The idea is that people often just read the suttas and believe whatever, but never really seriously reflect on what is being said on a personal level. They read it, it makes some sense to them with some reflection and they take what they have arrived at as truth. In that way they are unable to talk about and understand the Dhamma on a personal level - they always think of it in terms of the suttas, they can’t talk about it just like any other thing, because they dont understand it on a more personal and expansive level, sometimes even being quite dogmatic - insisting something is true or false just because this or that text says it (in the way they have interpreted it…), or if text does not say it its probably not true and you should not even think about it.
Sometimes i see that people ‘talk’ to each other and ‘discuss’ a certain topic with mostly just quoting something or referring to this or that sutta… Sutta is one thing and how you interpret it and what you personally think about the theme and what your experience is another thing. I hope you understand what i mean.

What i had intended with this is giving some food for reflection and aloof discussion about ones personal experience and thoughts in regards to the reflection done, not a discussion about right and wrong or speaking of the theme only in regards to the texts and how one has understood them, but in regards to personal experience and thoughts on the theme, which is why i explicitly stated it is food for thought and put it in The Watercooler, not in different section.


#13

My bad!!:upside_down_face:

Happy farming then!!! :face_with_raised_eyebrow:


#14

Farming? :tulip::tulip::tulip: What i mean by that is that one should question, investigate and verify what is being said not just take it as true on faith. Don’t you agree on that?

Are you of view that things come to existence and instantly cease to exist and then another existing thing comes to be and ceases and so on?


#15

I know that Buddhism tends to make a whole lot of impermanence, but it often seems like everything in the past is done and set in stone. We investigate it and write history books like it really happened. It seems the past cannot be changed. Secondly, the past is made of the present and hence the future. So in the long run the present and future must also be done and set in stone too. I might as well relax and enjoy the view.

But if the past is not set in stone and subject to change then why worry, I can always fix it later. For now, I might as well relax and enjoy the view :wink:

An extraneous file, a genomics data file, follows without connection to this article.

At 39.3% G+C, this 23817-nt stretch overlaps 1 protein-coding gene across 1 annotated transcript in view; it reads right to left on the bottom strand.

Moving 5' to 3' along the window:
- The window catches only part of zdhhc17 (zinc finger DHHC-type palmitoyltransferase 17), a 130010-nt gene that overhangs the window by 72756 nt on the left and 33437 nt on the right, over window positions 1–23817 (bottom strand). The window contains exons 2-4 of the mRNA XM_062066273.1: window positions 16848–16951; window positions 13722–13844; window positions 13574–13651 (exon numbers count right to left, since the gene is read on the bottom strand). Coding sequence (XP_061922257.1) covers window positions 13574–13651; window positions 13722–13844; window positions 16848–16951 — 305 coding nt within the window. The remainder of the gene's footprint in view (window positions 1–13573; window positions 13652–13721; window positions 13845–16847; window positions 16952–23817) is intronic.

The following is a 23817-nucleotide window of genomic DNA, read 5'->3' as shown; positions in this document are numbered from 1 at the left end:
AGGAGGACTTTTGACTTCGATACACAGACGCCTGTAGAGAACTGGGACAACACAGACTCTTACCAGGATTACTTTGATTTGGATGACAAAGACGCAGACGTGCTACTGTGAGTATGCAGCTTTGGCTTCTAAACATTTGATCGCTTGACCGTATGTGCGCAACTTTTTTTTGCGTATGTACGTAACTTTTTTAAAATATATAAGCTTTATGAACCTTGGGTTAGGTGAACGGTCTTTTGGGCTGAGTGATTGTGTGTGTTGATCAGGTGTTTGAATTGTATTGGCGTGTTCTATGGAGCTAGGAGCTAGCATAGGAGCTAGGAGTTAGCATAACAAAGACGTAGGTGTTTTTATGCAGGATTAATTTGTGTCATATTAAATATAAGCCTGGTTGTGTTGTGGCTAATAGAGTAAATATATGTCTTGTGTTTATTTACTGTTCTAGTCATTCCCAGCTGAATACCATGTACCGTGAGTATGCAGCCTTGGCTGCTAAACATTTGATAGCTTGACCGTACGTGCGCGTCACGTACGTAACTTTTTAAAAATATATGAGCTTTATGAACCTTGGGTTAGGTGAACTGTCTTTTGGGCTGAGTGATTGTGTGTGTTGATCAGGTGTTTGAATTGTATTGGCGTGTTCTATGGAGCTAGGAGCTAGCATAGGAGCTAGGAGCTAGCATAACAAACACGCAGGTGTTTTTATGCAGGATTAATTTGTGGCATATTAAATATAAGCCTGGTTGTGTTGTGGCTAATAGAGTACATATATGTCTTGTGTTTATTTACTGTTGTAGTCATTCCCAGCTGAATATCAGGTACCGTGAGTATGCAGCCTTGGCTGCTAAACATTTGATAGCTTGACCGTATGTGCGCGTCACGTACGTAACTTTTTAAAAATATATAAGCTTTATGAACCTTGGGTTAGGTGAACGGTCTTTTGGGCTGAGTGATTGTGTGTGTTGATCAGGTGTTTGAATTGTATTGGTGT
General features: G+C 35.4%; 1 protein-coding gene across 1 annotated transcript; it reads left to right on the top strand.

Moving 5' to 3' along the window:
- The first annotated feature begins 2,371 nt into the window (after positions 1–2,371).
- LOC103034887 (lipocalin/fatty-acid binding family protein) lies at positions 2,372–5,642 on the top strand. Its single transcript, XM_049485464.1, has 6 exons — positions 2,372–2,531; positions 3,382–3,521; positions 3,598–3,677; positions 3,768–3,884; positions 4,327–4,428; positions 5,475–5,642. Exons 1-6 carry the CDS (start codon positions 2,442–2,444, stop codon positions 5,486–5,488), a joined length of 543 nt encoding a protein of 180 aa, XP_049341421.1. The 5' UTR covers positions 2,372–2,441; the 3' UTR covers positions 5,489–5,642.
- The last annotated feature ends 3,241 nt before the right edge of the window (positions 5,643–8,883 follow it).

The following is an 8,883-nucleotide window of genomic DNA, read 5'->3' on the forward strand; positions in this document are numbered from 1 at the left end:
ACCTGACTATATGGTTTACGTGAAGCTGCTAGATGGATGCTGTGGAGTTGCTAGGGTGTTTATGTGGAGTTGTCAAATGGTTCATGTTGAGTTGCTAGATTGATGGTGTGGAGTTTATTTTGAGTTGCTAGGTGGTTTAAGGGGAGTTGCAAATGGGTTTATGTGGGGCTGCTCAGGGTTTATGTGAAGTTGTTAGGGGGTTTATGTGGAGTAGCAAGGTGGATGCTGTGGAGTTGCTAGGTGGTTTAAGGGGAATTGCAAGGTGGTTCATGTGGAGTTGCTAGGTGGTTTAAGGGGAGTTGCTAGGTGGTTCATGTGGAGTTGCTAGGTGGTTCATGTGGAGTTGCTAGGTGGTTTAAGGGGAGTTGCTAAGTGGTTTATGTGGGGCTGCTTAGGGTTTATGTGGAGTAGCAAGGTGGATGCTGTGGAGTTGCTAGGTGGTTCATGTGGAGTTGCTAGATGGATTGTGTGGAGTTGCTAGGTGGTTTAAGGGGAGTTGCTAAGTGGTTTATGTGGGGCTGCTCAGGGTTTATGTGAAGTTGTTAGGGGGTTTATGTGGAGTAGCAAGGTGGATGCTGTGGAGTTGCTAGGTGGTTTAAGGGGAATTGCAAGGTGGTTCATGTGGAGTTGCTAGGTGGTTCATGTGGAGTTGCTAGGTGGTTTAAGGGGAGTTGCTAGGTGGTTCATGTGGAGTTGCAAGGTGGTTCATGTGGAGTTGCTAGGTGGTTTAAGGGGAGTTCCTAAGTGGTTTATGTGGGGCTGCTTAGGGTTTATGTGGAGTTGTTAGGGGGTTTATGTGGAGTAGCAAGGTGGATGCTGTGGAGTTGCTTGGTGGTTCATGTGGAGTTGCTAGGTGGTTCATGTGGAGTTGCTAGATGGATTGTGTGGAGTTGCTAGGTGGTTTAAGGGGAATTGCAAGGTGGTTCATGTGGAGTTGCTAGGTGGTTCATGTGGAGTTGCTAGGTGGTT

#16

Haha :smile: , very good, i wish that nothing obstructs you to do that.


#17

As long as the mind is attending to it, that is how long it has existence.

Yes, but while one is thinking about ‘the thing’, the thing is the thought - and it exists as long as one is having it.

What is present [time]? Now. It’s always that way I think.


#18

Yet when you say that you are already assume the it is existing [even before / after being ‘attended’ to].

Appearance, apparent presence and existence of entity are different things. A thought about a thing is a thought, not an existing entity :smiley:


#19

I call that memory. Let’s say you decide to check if I have responded to your post. You get the device you are going to use (phone, tablet, etc) [which involves remembering that you have one] then you see or grasp the device [at this point it exists - you have direct contact with it]. When done, you put away the device [existence ceases]. You think about what you read [back to memory/thought].
Of course, it depends on how we define the word existence. I don’t think in terms of – does something have fundamental existence in reality – because the term existence in this sense is undefined and reality is a great mystery – so kind of a waste of time IMO.

Again, it depends on what you mean by ‘existence’. I don’t see the teaching on anicca as having anything to do with the existence of phenomena but rather that because things can change, we should not rely on them as a source of happiness. Now I know that some want to take these ideas and extend them to refer to some absolute truth about the nature of reality – I don’t think that was Buddha’s intention.

Looks like we agree.


#20

What im talking about does not rely on how ‘we define’ some words… :smiley: There is no kind of existence whatsoever :joy:

How i see it there is no ‘direct contact’ with anything. What do you actually understand as ‘grasp’? What is it?